A heat shock protein 70 of Trypanosoma congolense as a diagnositic antigen
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Permanent link to this item: http://hdl.handle.net/10568/50094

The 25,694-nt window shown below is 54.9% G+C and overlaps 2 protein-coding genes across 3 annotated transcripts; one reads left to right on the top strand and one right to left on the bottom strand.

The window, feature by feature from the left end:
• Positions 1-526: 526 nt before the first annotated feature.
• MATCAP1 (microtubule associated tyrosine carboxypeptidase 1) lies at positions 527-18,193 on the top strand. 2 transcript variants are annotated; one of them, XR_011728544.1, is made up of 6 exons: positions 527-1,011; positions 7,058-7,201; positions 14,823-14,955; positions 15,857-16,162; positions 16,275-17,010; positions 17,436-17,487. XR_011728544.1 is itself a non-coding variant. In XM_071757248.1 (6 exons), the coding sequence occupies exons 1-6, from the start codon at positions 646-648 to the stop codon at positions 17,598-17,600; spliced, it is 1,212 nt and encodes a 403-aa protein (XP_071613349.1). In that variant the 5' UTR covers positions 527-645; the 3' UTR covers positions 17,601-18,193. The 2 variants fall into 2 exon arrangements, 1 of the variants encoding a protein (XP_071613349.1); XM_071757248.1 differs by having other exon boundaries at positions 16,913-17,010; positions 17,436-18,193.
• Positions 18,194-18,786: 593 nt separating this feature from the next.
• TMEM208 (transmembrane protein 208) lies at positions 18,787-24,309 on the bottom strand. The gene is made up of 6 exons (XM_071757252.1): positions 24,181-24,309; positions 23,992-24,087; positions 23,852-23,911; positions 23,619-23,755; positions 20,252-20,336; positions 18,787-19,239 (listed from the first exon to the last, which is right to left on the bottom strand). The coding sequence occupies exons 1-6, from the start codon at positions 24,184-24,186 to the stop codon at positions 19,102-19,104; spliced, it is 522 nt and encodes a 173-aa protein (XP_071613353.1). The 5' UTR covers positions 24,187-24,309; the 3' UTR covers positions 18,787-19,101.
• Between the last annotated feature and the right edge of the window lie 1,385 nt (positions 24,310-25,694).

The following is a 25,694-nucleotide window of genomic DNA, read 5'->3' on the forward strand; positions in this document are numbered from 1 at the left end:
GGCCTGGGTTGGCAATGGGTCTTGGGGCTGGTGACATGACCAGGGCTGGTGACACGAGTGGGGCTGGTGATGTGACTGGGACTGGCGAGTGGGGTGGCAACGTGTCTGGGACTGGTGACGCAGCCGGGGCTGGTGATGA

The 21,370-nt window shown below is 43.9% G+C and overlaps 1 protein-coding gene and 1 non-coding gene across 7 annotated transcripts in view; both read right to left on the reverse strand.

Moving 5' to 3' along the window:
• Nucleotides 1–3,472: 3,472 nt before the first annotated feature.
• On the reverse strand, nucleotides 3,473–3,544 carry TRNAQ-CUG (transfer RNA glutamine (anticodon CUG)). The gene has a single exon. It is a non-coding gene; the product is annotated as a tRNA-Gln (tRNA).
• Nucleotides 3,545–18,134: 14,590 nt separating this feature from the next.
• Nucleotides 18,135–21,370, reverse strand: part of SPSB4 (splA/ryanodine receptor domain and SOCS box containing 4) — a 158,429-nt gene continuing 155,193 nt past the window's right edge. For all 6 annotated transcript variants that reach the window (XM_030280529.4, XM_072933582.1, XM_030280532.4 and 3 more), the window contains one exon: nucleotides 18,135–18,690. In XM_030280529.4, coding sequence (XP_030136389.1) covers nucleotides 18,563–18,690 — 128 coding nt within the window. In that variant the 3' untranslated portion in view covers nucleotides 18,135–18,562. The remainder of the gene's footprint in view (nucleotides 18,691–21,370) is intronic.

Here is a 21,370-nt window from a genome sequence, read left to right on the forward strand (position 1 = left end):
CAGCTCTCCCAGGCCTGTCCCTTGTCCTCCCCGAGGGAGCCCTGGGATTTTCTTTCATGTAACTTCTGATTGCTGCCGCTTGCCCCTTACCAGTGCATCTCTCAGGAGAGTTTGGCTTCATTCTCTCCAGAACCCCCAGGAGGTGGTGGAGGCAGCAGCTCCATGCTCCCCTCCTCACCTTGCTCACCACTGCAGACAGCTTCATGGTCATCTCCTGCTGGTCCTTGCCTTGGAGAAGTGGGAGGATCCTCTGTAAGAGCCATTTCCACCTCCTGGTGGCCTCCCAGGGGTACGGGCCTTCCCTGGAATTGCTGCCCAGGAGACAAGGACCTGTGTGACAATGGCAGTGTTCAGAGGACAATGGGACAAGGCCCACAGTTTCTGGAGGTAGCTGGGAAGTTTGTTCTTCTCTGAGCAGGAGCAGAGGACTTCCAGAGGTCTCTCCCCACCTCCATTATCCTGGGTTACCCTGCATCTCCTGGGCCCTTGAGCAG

A 69-kDa antigen of Trypanosoma congolense induces both IgM and IgG in experimentally infected cattle. Cloning and sequencing of the gene coding for this antigen revealed that it belongs to the heat shock protein 70 family (hsp70) and is homologous to mammalian immunoglobulin binding protein (BiP). Due to its high antigenicity, the trypanosome BiP may be useful for developing an antibody-ELISA. Further-more, since defined regions of the molecule are conserved in different species of trypanosomes, while others are specific for T. congolense, it may be possible to develop both a test with broad specificity (pan-trypanosome) and a T. congolense-specific test. In order to assess the diagnostic potential of the trypanosome BiP, seven recombinant fragments were expressed in a bacterial expression system. Preliminary tests were carried out using a recombinant truncated protein (C-25) as the antigen, with forty sera taken during T. congolense experimental infections. All 22 sera from infected cattle gave O.D. values above those given by sera from 18 non-infected cattle. Sera collected sequentially during experimental infections were then compared for their reactivity to a crude lysate or to C-25. The C-25 based assay was of low sensitivity in primary infections, but detected most positive samples during rechallenge infections. The disappearance of anti-C-25 IgG after trypanocidal treatment was faster than that of IgG to a T. congolense crude extract. Although further evaluation of C-25 is required, particularly as regards specificity, this antigen is one of the very few defined candidate antigens for the Development of a standardisable antibody-ELISA.
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